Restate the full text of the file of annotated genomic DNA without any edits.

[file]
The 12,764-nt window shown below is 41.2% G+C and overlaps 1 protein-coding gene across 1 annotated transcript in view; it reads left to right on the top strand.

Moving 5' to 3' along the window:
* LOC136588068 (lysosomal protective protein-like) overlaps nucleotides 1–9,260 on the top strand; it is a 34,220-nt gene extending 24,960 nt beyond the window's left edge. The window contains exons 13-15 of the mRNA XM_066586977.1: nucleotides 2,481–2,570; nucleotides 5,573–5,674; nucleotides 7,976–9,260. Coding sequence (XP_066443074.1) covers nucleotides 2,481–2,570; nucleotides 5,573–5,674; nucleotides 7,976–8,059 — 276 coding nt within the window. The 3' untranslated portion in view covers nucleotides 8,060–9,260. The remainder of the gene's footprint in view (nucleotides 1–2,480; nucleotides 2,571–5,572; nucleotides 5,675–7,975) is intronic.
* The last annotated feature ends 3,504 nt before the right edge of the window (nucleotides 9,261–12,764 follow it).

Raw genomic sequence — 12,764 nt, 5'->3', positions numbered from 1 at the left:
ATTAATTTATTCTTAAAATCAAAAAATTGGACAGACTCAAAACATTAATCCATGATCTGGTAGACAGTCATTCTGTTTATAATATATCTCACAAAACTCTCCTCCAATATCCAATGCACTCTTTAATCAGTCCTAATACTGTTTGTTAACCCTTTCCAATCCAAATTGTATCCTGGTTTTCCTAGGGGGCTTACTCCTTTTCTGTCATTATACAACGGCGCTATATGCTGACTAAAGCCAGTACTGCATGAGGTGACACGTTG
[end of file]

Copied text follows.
The 12,764-nt window shown below is 41.2% G+C and overlaps 1 protein-coding gene across 1 annotated transcript in view; it reads left to right on the top strand.

Moving 5' to 3' along the window:
* LOC136588068 (lysosomal protective protein-like) overlaps nucleotides 1–9,260 on the top strand; it is a 34,220-nt gene extending 24,960 nt beyond the window's left edge. The window contains exons 13-15 of the mRNA XM_066586977.1: nucleotides 2,481–2,570; nucleotides 5,573–5,674; nucleotides 7,976–9,260. Coding sequence (XP_066443074.1) covers nucleotides 2,481–2,570; nucleotides 5,573–5,674; nucleotides 7,976–8,059 — 276 coding nt within the window. The 3' untranslated portion in view covers nucleotides 8,060–9,260. The remainder of the gene's footprint in view (nucleotides 1–2,480; nucleotides 2,571–5,572; nucleotides 5,675–7,975) is intronic.
* The last annotated feature ends 3,504 nt before the right edge of the window (nucleotides 9,261–12,764 follow it).

Raw genomic sequence — 12,764 nt, 5'->3', positions numbered from 1 at the left:
ATTAATTTATTCTTAAAATCAAAAAATTGGACAGACTCAAAACATTAATCCATGATCTGGTAGACAGTCATTCTGTTTATAATATATCTCACAAAACTCTCCTCCAATATCCAATGCACTCTTTAATCAGTCCTAATACTGTTTGTTAACCCTTTCCAATCCAAATTGTATCCTGGTTTTCCTAGGGGGCTTACTCCTTTTCTGTCATTATACAACGGCGCTATATGCTGACTAAAGCCAGTACTGCATGAGGTGACACGTTG